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He was asleep. The disciples in their panic awoke Him with the words,Lord, save us : we perish! And He arose and rebuked the wind, and said unto the sea, Peace, be still! And the wind ceased, and there was a great calm. For He maketh the storm to cease, so that the waves thereof are still! Again, it was out of the waters of this same lake that, on two separate occasions, our Lord brought, by His mere wish and word, a miraculous draught of fishes. The locality has thereby become famous. . Travellers who journey to the Gospel-land hasten to visit the Sea of Galilee; for there the Lord, their Saviour, did great things. There did He assert His Godhead. There did He show that nature was indeed put under His feet- that He was the controller of the storm — that His way was in the sea, and His path in the mighty waters, and that His footsteps are not known !

And it is to one of these miracles which He wrought upon the Lake of Galilee that I would now invite


attention. There are lessons in it that are surely good for us to learn-profitable, God bringing them home to our hearts, in many ways, for our edification.

The circumstances are as follows, as gather them from three of the four Evangelists St. Matthew, St. Mark, and St. John. Our Lord,


had just been feeding the five thousand with five loaves and two fishes; and after He had fed them, He bade His disciples get into their boat, and go before Him to the opposite side of the lake, while He sent the multitudes away. And when He had sent them away, He departed Himself into a mountain to pray-retired, as He was wont, for the purpose of solitary communing with His Father. And when the evening was come, He was there alone. But the ship in which His disciples were entered was making its way - not without difficulty, not without danger, to the opposite shore of the lake. It was dark; and the wind, which was contrary, had arisen, and the boat was tossed with the waves. They were wearied with rowing against the storm; and, no doubt, they wished that their Lord had been in the boat with them, and not stayed behind on the shore. When, lo! about the fourth watch of the night, when they were about half-way over, five-and-twenty or thirty furlongs from the land, they see Jesus walking on the sea, and He made as though he would have passed by them. The sight caused great fear. They were troubled, and said, It is a spirit; and they cried out for fear. But straightway Jesus spake unto them, saying, Be of good cheer ; it is I; be not afraid! The well-known voice reassured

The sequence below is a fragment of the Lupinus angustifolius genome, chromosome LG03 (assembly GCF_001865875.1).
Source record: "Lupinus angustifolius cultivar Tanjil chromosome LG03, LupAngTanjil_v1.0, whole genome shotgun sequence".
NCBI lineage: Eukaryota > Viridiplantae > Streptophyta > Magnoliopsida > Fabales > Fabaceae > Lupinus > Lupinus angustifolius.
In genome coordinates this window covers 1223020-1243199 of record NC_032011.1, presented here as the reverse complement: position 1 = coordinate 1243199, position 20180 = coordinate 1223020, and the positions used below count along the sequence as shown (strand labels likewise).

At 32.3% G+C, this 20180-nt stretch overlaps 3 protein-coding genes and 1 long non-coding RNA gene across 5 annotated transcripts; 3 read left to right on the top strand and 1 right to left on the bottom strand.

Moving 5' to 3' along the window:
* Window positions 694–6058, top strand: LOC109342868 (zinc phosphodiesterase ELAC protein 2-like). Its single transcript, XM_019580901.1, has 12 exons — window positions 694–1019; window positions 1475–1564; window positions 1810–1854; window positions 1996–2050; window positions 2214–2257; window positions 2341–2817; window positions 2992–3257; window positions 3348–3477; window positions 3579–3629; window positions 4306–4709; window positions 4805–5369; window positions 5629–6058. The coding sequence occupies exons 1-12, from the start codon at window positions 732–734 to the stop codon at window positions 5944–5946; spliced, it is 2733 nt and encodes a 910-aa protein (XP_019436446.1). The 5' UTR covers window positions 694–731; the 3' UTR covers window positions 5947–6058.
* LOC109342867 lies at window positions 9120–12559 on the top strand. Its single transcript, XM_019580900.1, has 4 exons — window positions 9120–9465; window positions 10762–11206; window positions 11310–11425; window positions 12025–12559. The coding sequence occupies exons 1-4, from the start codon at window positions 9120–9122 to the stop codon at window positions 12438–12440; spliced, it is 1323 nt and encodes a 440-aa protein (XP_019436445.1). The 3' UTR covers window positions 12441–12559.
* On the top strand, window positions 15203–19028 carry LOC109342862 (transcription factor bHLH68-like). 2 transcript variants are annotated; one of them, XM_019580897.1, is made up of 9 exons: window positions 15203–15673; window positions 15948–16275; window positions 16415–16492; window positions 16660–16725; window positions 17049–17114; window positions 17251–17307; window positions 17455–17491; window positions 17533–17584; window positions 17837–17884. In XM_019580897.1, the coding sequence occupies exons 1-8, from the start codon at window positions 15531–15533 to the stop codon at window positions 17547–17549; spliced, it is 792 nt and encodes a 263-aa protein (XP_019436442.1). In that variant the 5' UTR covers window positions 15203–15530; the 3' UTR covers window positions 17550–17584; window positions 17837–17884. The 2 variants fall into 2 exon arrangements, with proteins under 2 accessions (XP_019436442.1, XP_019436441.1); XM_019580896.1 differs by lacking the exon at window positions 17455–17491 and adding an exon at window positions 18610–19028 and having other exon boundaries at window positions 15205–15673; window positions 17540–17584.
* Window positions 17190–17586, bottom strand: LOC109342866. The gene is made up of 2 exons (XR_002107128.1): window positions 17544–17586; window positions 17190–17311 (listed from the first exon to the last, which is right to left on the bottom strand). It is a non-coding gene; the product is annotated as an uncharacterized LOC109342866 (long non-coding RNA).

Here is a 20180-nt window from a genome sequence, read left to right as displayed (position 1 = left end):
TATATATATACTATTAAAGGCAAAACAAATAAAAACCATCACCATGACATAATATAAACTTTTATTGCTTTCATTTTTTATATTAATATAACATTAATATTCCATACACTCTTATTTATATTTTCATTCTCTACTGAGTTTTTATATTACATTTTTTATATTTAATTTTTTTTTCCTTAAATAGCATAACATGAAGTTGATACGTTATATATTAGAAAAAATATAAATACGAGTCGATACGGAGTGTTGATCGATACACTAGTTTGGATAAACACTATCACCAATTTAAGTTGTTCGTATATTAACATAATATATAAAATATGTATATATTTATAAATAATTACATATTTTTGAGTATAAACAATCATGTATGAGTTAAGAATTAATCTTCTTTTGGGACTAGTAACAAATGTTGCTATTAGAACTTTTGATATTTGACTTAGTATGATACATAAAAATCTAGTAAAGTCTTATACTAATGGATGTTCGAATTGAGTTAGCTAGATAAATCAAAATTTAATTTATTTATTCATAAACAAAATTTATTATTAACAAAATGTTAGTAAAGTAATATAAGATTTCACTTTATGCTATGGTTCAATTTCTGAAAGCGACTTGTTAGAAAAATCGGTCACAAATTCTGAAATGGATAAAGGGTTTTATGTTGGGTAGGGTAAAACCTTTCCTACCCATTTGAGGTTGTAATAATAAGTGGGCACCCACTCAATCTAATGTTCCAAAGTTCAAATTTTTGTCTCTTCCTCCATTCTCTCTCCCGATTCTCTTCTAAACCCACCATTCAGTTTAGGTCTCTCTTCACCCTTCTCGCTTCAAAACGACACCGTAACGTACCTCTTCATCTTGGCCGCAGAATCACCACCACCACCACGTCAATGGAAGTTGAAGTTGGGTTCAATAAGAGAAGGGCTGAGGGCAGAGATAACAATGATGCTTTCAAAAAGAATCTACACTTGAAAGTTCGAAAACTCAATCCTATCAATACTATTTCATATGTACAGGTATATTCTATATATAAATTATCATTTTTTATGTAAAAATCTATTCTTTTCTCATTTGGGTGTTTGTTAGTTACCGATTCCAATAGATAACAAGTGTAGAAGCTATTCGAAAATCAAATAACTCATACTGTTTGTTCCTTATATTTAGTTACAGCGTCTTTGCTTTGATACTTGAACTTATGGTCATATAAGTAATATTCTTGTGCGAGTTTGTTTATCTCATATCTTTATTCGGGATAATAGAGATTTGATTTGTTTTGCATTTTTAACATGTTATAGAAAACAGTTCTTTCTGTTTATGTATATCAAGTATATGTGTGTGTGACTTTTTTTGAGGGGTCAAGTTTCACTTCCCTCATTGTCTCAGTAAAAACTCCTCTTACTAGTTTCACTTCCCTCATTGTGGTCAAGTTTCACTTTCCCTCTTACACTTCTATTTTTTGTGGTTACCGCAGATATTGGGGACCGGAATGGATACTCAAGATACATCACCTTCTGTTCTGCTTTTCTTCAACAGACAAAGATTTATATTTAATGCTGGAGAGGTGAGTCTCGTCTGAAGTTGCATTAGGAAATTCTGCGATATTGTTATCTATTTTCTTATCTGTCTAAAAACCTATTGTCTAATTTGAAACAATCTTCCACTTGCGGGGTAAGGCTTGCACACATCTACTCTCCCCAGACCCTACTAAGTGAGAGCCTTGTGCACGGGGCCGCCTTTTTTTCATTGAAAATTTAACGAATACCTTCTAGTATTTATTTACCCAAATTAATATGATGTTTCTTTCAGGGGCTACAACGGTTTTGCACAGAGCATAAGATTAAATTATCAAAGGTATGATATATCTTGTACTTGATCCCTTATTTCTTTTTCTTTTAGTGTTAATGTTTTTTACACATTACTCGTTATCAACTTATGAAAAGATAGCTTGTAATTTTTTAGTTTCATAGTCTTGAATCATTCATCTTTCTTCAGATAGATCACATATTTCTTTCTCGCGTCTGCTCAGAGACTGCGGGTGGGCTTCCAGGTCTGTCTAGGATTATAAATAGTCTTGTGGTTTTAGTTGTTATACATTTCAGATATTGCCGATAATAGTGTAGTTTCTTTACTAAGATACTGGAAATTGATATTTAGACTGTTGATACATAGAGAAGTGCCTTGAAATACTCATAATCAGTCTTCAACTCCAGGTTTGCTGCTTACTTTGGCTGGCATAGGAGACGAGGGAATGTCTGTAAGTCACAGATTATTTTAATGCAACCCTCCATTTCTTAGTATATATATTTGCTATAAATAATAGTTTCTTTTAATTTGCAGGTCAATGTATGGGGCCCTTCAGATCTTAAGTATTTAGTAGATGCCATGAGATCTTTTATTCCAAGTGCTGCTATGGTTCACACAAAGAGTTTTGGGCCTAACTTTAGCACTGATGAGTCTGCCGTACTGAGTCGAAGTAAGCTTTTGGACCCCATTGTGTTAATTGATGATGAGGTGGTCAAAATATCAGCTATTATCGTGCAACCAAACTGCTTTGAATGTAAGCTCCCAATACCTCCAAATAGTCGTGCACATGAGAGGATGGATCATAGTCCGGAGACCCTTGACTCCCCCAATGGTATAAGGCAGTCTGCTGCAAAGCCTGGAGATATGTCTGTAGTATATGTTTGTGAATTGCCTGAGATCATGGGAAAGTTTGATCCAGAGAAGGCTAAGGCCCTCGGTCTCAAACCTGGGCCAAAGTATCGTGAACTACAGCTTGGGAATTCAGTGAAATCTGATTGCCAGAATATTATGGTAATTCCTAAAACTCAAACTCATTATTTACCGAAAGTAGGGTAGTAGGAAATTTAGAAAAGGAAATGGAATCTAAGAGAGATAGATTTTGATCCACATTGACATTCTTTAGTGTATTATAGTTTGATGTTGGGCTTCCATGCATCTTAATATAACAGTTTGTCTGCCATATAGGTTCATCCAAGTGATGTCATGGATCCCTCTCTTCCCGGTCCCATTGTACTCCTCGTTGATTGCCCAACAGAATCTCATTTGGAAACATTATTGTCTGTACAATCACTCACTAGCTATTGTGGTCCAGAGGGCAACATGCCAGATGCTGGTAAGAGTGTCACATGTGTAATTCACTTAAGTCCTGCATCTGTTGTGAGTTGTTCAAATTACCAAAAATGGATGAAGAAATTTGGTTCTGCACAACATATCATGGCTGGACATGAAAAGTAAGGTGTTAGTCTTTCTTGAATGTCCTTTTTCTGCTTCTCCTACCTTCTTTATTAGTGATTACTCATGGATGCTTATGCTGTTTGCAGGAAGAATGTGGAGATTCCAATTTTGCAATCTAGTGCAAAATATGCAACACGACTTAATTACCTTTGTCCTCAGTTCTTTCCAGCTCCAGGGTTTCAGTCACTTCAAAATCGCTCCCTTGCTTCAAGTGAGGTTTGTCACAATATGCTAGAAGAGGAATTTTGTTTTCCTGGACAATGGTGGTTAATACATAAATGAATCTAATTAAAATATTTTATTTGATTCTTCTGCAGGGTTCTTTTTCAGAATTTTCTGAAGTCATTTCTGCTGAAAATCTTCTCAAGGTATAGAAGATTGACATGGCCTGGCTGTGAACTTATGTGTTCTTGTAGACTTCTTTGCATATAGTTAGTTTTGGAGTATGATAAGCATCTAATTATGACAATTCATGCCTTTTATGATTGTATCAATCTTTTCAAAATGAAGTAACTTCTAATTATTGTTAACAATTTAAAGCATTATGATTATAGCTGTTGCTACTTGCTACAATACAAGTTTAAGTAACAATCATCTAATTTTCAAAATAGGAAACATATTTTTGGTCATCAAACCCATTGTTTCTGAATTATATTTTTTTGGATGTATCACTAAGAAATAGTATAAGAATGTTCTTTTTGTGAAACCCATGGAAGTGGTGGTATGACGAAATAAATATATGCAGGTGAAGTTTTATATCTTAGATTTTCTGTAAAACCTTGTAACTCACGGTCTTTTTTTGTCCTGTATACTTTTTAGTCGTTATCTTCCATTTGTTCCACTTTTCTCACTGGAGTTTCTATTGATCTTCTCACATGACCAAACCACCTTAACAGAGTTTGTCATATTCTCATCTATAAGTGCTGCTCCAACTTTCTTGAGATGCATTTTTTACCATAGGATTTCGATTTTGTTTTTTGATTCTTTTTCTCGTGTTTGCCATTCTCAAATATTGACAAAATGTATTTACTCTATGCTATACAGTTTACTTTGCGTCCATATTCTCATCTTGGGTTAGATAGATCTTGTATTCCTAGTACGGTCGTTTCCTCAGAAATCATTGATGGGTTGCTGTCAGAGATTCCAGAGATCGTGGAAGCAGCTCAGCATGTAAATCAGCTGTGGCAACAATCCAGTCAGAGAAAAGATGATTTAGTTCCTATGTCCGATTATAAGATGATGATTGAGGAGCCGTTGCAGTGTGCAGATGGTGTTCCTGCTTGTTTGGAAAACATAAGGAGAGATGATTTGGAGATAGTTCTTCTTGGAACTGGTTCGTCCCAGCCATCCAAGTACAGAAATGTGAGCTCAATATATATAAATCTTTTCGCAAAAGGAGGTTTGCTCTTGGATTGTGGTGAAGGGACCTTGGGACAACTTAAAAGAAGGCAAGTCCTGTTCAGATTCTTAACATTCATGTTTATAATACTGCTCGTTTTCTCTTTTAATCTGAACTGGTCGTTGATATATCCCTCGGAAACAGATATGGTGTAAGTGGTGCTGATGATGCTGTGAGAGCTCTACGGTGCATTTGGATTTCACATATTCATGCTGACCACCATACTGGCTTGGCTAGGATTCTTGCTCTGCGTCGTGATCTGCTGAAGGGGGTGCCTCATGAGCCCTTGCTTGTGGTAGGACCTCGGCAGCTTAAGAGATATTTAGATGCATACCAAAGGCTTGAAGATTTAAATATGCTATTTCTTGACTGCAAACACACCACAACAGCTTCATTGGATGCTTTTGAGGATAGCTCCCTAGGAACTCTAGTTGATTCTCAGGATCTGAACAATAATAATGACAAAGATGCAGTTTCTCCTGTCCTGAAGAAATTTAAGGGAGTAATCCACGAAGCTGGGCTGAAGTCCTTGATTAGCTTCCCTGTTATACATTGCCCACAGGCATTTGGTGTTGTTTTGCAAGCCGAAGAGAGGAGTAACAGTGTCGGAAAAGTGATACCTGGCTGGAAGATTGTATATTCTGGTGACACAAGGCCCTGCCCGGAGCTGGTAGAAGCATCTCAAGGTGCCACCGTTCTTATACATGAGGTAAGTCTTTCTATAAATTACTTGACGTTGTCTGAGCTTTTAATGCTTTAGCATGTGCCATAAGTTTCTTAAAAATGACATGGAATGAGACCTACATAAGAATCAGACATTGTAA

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them ; and one of them — ever the boldest, ever the forwardest,- St. Peter, answered Him and said, Lord, if it be thou, bid. me come unto Thee on the water. And He said, Come. Peter left the ship and trusted himself to the waves. At first, it appears that he too, like his Master, had power to tread “the watery floor;" for we read, He walked on the water to go to Jesus. But when he saw the wind boisterous he was afraid; and beginning to sink he cried out, like a drowning man, saying, Lord, save me !